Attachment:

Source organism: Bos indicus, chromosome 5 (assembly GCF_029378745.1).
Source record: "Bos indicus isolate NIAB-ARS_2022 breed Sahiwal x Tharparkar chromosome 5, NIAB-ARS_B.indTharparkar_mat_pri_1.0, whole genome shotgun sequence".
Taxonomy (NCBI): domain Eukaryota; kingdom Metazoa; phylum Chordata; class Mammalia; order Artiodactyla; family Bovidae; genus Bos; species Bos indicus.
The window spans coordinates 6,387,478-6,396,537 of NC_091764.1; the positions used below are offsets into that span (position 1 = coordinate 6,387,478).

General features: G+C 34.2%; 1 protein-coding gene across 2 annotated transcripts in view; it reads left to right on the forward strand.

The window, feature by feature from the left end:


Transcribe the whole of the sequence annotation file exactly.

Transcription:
Source organism: Bos indicus, chromosome 5 (assembly GCF_029378745.1).
Source record: "Bos indicus isolate NIAB-ARS_2022 breed Sahiwal x Tharparkar chromosome 5, NIAB-ARS_B.indTharparkar_mat_pri_1.0, whole genome shotgun sequence".
Taxonomy (NCBI): domain Eukaryota; kingdom Metazoa; phylum Chordata; class Mammalia; order Artiodactyla; family Bovidae; genus Bos; species Bos indicus.
The window spans coordinates 6,387,478-6,396,537 of NC_091764.1; the positions used below are offsets into that span (position 1 = coordinate 6,387,478).

General features: G+C 34.2%; 1 protein-coding gene across 2 annotated transcripts in view; it reads left to right on the forward strand.

The window, feature by feature from the left end: